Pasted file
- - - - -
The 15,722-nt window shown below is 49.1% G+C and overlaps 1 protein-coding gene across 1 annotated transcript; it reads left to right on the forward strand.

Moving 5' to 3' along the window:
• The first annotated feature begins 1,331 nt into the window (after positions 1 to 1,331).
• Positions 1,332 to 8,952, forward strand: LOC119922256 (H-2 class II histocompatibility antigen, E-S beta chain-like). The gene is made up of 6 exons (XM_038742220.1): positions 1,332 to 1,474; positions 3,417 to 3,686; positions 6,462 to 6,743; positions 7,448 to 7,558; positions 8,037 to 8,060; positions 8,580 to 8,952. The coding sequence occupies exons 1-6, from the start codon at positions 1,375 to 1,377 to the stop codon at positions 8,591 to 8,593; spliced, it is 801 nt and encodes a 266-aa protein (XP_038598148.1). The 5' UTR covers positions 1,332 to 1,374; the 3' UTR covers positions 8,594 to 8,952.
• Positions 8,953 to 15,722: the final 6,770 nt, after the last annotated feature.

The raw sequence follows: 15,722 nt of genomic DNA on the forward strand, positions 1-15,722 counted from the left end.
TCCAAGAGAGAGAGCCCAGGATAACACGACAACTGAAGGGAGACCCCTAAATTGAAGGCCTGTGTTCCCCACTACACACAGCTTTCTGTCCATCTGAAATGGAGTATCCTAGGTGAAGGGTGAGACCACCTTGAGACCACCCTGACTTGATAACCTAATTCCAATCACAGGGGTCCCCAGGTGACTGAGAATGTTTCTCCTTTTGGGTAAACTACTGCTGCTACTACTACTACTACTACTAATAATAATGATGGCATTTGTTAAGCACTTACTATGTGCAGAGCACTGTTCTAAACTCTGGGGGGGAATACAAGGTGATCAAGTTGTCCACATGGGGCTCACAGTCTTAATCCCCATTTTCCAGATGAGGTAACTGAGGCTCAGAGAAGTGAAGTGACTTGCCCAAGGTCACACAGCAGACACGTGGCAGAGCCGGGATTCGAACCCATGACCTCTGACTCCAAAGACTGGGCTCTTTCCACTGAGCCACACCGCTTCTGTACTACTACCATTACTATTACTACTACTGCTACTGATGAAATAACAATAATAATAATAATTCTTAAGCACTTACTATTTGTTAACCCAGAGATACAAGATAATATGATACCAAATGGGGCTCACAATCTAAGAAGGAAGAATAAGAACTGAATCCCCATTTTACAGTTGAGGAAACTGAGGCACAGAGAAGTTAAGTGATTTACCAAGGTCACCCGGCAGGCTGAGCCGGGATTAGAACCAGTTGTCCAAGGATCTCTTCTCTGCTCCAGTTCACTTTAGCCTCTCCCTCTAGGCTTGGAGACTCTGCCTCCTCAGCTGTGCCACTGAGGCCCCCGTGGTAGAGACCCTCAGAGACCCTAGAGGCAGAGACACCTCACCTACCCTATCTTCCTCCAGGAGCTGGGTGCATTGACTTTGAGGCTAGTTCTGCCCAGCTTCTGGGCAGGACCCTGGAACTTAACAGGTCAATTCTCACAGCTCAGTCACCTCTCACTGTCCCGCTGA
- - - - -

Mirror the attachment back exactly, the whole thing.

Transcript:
The 15,722-nt window shown below is 49.1% G+C and overlaps 1 protein-coding gene across 1 annotated transcript; it reads left to right on the forward strand.

Moving 5' to 3' along the window:
• The first annotated feature begins 1,331 nt into the window (after positions 1 to 1,331).
• Positions 1,332 to 8,952, forward strand: LOC119922256 (H-2 class II histocompatibility antigen, E-S beta chain-like). The gene is made up of 6 exons (XM_038742220.1): positions 1,332 to 1,474; positions 3,417 to 3,686; positions 6,462 to 6,743; positions 7,448 to 7,558; positions 8,037 to 8,060; positions 8,580 to 8,952. The coding sequence occupies exons 1-6, from the start codon at positions 1,375 to 1,377 to the stop codon at positions 8,591 to 8,593; spliced, it is 801 nt and encodes a 266-aa protein (XP_038598148.1). The 5' UTR covers positions 1,332 to 1,374; the 3' UTR covers positions 8,594 to 8,952.
• Positions 8,953 to 15,722: the final 6,770 nt, after the last annotated feature.

The raw sequence follows: 15,722 nt of genomic DNA on the forward strand, positions 1-15,722 counted from the left end.
TCCAAGAGAGAGAGCCCAGGATAACACGACAACTGAAGGGAGACCCCTAAATTGAAGGCCTGTGTTCCCCACTACACACAGCTTTCTGTCCATCTGAAATGGAGTATCCTAGGTGAAGGGTGAGACCACCTTGAGACCACCCTGACTTGATAACCTAATTCCAATCACAGGGGTCCCCAGGTGACTGAGAATGTTTCTCCTTTTGGGTAAACTACTGCTGCTACTACTACTACTACTACTAATAATAATGATGGCATTTGTTAAGCACTTACTATGTGCAGAGCACTGTTCTAAACTCTGGGGGGGAATACAAGGTGATCAAGTTGTCCACATGGGGCTCACAGTCTTAATCCCCATTTTCCAGATGAGGTAACTGAGGCTCAGAGAAGTGAAGTGACTTGCCCAAGGTCACACAGCAGACACGTGGCAGAGCCGGGATTCGAACCCATGACCTCTGACTCCAAAGACTGGGCTCTTTCCACTGAGCCACACCGCTTCTGTACTACTACCATTACTATTACTACTACTGCTACTGATGAAATAACAATAATAATAATAATTCTTAAGCACTTACTATTTGTTAACCCAGAGATACAAGATAATATGATACCAAATGGGGCTCACAATCTAAGAAGGAAGAATAAGAACTGAATCCCCATTTTACAGTTGAGGAAACTGAGGCACAGAGAAGTTAAGTGATTTACCAAGGTCACCCGGCAGGCTGAGCCGGGATTAGAACCAGTTGTCCAAGGATCTCTTCTCTGCTCCAGTTCACTTTAGCCTCTCCCTCTAGGCTTGGAGACTCTGCCTCCTCAGCTGTGCCACTGAGGCCCCCGTGGTAGAGACCCTCAGAGACCCTAGAGGCAGAGACACCTCACCTACCCTATCTTCCTCCAGGAGCTGGGTGCATTGACTTTGAGGCTAGTTCTGCCCAGCTTCTGGGCAGGACCCTGGAACTTAACAGGTCAATTCTCACAGCTCAGTCACCTCTCACTGTCCCGCTGA